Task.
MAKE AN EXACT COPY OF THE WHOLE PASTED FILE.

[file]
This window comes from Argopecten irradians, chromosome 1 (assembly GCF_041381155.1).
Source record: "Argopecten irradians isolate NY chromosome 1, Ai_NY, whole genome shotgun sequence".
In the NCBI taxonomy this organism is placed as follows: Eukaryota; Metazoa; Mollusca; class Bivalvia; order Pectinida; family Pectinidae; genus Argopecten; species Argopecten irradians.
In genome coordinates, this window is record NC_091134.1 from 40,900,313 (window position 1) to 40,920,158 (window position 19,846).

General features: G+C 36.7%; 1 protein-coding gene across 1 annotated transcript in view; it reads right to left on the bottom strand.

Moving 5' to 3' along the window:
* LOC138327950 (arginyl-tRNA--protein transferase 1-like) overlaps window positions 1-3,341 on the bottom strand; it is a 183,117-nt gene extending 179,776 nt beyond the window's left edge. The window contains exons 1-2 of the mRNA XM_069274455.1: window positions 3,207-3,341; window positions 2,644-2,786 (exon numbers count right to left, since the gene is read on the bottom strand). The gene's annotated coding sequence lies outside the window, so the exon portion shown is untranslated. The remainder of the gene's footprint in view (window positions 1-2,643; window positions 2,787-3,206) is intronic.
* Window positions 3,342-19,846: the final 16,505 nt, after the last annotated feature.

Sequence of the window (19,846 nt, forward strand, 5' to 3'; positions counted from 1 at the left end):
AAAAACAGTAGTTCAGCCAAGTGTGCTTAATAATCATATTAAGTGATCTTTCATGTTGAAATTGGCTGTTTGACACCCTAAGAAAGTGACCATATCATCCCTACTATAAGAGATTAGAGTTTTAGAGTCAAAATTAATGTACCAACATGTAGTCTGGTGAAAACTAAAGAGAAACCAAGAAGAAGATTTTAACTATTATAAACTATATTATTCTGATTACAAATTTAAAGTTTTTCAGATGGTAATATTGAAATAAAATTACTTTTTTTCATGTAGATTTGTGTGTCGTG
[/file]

This window comes from Argopecten irradians, chromosome 1 (assembly GCF_041381155.1).
Source record: "Argopecten irradians isolate NY chromosome 1, Ai_NY, whole genome shotgun sequence".
In the NCBI taxonomy this organism is placed as follows: Eukaryota; Metazoa; Mollusca; class Bivalvia; order Pectinida; family Pectinidae; genus Argopecten; species Argopecten irradians.
In genome coordinates, this window is record NC_091134.1 from 40,900,313 (window position 1) to 40,920,158 (window position 19,846).

General features: G+C 36.7%; 1 protein-coding gene across 1 annotated transcript in view; it reads right to left on the bottom strand.

Moving 5' to 3' along the window:
* LOC138327950 (arginyl-tRNA--protein transferase 1-like) overlaps window positions 1-3,341 on the bottom strand; it is a 183,117-nt gene extending 179,776 nt beyond the window's left edge. The window contains exons 1-2 of the mRNA XM_069274455.1: window positions 3,207-3,341; window positions 2,644-2,786 (exon numbers count right to left, since the gene is read on the bottom strand). The gene's annotated coding sequence lies outside the window, so the exon portion shown is untranslated. The remainder of the gene's footprint in view (window positions 1-2,643; window positions 2,787-3,206) is intronic.
* Window positions 3,342-19,846: the final 16,505 nt, after the last annotated feature.

Sequence of the window (19,846 nt, forward strand, 5' to 3'; positions counted from 1 at the left end):
AAAAACAGTAGTTCAGCCAAGTGTGCTTAATAATCATATTAAGTGATCTTTCATGTTGAAATTGGCTGTTTGACACCCTAAGAAAGTGACCATATCATCCCTACTATAAGAGATTAGAGTTTTAGAGTCAAAATTAATGTACCAACATGTAGTCTGGTGAAAACTAAAGAGAAACCAAGAAGAAGATTTTAACTATTATAAACTATATTATTCTGATTACAAATTTAAAGTTTTTCAGATGGTAATATTGAAATAAAATTACTTTTTTTCATGTAGATTTGTGTGTCGTG